Human Curation Meets Assortment Automation

BY Dan Berthiaume

Automated assortment targeting is one of the most important technology-aided merchandising strategies to develop in the past 10 years. Retailers can use advanced algorithmic and behavioral tracking solutions to instantly determine what items a customer is most likely to buy and present them in a way that maximizes conversion potential. Omnichannel devices like smartphones, tablets and kiosks allow retailers to effectively deliver personalized assortments within the confines of a physical store, as well as online.

However, when it comes to assortment targeting, retailers often forget about the human touch. While actual people still create broad seasonal assortments, computers are usually left to perform assortment planning and targeting at a deeper level. Of course IT is a vital component of any tailored assortment strategy, but allowing humans to help curate automated assortments can make the end result even more compelling. Consider a few ways in which human curation can blend with assortment automation.

Listen to the People

Sweden’s X5 Music Group is enjoying success in the world of digital music downloads by presenting collections of digital songs aimed at specific types of music fans, such as classical aficionados. This is not especially noteworthy, except that X5 uses human music experts to curate its collections, which often outsell similar offerings from competitors that use automated techniques.

While human merchandisers cannot realistically tailor assortments to the level of the individual consumer, they can tailor assortments to the level of region, city, neighborhood or even store. By matching merchandisers with similar demographic traits to a target customer group, retailers can make sure localized assortments still retain the “human touch.”

Of course, analytical solutions will still be needed to obtain detailed demographic profiles, and it never hurts to double-check human merchandising decisions against automated recommendations.

Race with the Machines

Best-selling author Andrew McAfee, who also happens to be co-director of the Initiative on the Digital Economy at MIT Sloan School of Management, has a strategy he calls “Racing with the Machines.” This refers to the fact that although machines can significantly outperform humans at virtually any task, humans combined with machines are still much more effective than either machines or humans alone.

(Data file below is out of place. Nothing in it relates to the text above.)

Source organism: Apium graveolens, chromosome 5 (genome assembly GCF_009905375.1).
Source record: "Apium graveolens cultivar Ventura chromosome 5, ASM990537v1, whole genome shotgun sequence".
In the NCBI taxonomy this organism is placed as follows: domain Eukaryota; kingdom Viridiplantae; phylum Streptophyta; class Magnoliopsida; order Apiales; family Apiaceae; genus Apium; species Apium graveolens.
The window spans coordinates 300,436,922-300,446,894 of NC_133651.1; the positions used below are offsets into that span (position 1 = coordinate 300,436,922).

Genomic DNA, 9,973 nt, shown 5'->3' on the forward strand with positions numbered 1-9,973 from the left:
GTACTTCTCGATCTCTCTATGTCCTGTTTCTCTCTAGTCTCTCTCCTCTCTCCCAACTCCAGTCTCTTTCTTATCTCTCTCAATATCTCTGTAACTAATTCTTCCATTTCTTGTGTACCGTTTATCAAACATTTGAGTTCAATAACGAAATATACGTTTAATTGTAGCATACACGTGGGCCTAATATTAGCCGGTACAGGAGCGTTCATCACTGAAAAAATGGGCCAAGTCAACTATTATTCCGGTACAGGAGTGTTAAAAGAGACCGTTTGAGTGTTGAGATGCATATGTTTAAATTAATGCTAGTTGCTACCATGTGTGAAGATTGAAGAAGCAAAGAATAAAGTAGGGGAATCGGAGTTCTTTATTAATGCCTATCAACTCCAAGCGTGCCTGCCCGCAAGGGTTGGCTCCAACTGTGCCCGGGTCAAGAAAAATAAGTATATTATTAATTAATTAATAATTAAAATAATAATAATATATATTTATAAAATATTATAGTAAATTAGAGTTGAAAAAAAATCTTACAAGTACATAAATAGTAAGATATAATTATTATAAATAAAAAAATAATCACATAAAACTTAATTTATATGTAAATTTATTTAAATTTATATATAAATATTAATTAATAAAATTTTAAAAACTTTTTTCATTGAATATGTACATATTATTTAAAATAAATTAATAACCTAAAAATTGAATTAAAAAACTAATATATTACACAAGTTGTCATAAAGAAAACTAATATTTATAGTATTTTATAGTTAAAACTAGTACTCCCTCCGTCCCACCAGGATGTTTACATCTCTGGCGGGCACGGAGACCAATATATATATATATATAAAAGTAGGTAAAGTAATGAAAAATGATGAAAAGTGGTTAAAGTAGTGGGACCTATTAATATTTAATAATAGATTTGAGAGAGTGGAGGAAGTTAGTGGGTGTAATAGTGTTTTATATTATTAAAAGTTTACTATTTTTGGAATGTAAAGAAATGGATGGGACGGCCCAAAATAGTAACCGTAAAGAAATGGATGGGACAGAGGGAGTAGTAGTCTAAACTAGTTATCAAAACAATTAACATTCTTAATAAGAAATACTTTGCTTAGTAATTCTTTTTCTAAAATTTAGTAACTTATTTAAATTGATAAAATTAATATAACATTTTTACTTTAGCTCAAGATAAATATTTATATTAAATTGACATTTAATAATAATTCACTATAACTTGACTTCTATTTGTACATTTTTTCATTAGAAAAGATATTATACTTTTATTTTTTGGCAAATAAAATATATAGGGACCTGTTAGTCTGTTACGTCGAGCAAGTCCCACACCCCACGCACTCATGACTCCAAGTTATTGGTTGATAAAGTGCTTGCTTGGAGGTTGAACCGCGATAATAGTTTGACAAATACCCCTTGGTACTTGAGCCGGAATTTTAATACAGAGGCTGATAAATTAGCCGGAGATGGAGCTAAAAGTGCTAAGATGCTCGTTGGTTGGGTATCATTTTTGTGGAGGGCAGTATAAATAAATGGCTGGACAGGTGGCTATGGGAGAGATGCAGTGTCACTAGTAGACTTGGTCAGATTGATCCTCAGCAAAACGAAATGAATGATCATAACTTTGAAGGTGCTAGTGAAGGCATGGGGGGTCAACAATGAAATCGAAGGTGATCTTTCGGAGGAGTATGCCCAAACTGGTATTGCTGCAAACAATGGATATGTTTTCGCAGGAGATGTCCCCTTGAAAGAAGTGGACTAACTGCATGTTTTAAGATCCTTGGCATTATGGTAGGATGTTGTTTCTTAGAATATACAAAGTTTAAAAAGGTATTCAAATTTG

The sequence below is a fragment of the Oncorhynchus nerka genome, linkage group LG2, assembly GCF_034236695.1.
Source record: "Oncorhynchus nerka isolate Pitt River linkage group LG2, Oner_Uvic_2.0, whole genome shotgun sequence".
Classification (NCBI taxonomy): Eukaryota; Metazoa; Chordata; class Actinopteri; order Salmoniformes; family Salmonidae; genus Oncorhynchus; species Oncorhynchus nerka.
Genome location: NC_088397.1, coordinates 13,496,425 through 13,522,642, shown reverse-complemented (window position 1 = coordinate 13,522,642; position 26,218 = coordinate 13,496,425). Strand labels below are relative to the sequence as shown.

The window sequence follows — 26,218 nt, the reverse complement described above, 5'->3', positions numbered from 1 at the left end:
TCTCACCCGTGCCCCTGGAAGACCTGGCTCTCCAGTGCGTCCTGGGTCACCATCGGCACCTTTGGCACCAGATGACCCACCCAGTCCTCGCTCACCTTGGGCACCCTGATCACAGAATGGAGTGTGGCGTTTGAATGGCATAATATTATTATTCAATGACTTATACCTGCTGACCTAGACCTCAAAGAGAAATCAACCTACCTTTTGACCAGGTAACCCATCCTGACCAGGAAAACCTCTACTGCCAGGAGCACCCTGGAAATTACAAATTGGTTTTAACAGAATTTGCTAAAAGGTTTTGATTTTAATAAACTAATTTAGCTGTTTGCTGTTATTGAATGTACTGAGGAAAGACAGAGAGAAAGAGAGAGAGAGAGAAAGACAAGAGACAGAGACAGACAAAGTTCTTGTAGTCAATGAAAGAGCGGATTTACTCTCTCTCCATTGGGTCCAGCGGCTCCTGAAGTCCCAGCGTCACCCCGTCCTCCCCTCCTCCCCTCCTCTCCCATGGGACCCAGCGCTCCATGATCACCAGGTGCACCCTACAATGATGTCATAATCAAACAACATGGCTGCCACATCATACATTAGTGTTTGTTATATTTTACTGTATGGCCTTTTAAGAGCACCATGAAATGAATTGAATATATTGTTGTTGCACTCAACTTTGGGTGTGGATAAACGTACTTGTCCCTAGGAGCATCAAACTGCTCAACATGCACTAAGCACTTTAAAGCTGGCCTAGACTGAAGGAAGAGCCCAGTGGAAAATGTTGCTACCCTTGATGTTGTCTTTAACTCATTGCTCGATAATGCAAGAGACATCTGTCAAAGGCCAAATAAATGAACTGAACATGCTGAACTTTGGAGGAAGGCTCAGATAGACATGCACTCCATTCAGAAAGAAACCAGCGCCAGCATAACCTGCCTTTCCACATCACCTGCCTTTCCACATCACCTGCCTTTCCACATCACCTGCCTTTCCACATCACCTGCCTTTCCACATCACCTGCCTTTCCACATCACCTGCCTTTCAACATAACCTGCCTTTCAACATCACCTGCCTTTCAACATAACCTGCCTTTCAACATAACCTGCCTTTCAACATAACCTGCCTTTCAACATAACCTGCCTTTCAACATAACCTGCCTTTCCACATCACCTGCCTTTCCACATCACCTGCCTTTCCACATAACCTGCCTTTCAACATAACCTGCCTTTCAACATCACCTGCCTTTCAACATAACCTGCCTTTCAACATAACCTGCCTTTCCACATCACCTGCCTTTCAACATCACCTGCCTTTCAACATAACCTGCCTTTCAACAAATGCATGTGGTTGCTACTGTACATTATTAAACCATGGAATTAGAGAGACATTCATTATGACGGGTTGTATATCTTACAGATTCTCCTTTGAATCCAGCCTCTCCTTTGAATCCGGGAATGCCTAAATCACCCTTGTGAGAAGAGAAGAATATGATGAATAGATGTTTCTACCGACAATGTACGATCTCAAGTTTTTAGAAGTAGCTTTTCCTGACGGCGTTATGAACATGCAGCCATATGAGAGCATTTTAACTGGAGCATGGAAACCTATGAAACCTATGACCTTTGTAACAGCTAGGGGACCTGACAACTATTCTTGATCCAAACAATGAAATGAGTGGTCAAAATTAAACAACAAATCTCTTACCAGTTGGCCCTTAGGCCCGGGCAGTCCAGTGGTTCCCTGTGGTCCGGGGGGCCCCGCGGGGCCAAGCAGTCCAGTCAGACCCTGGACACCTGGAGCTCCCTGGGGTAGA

For example, computer chess programs can easily beat top human chess grandmasters, but in “freestyle” chess tournaments where people can team up with each other as well as use chess programs, human-machine teams invariably dominate both machines and people on their own. The intangible benefit of human intuition, combined with the advanced logical deduction of computers, creates a powerful combination.

Retailers should “race with the machines” when tailoring assortments. Merchandising experts can monitor assortment results using exception reporting and near- or real-time dashboards, allowing intuitive corrections and adjustments when shopper behavior defies computer logic. And sometimes it will.

The Human Touch

In The Pink, a Massachusetts-based affiliate of Lilly Pulitzer, makes a customer dashboard accessible to store associates via mobile device. For customers who identify themselves or are recognized, associates can get a comparison to all shoppers on average during the past 12 months. They can look at data like average transaction margin, units per transaction, total sales and rate of product return. Associates can also view customer preferences by vendor, category and style, and make adjustments as needed.

iBeacons can also identify customers, their preferences and their proximity to certain items, but cannot engage customers to obtain personal insights or make real-time observations like human associates. A little informed, in-store, personalized curation can go a long way.

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